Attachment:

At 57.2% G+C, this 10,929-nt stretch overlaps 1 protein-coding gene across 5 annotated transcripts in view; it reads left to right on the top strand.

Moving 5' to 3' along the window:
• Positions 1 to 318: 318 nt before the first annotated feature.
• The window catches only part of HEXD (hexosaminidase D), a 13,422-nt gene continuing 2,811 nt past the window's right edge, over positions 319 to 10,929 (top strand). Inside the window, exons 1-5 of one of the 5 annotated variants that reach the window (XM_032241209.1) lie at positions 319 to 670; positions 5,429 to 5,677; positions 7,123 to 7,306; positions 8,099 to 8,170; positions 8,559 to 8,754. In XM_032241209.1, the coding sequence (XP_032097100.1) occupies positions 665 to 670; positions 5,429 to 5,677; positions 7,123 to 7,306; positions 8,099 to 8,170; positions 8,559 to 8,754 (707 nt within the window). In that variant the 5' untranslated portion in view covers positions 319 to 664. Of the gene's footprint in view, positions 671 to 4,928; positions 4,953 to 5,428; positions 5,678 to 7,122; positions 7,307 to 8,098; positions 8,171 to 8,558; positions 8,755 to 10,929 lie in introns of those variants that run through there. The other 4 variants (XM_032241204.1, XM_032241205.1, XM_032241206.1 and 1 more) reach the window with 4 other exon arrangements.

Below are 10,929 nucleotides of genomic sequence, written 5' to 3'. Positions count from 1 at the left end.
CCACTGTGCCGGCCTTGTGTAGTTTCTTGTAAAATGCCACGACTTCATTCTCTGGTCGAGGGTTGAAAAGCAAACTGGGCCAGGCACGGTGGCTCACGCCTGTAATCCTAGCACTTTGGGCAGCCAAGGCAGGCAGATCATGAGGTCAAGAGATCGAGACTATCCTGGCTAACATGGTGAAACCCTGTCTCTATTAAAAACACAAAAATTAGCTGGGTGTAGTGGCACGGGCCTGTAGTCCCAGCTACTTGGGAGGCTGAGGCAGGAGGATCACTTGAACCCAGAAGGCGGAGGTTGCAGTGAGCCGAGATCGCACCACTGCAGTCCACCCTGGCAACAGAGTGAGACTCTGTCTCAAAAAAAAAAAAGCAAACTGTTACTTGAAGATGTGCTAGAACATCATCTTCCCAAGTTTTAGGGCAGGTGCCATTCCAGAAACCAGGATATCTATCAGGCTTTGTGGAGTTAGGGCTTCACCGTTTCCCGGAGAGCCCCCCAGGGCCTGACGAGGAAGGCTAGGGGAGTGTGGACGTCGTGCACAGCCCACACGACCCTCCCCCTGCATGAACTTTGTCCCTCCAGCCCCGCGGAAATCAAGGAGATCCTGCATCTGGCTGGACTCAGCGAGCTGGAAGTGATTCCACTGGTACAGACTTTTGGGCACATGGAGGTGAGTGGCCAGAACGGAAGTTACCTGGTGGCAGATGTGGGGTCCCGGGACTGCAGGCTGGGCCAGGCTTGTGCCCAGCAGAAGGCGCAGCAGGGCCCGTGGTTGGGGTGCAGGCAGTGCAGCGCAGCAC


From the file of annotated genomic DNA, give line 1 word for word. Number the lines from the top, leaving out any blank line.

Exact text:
At 57.2% G+C, this 10,929-nt stretch overlaps 1 protein-coding gene across 5 annotated transcripts in view; it reads left to right on the top strand.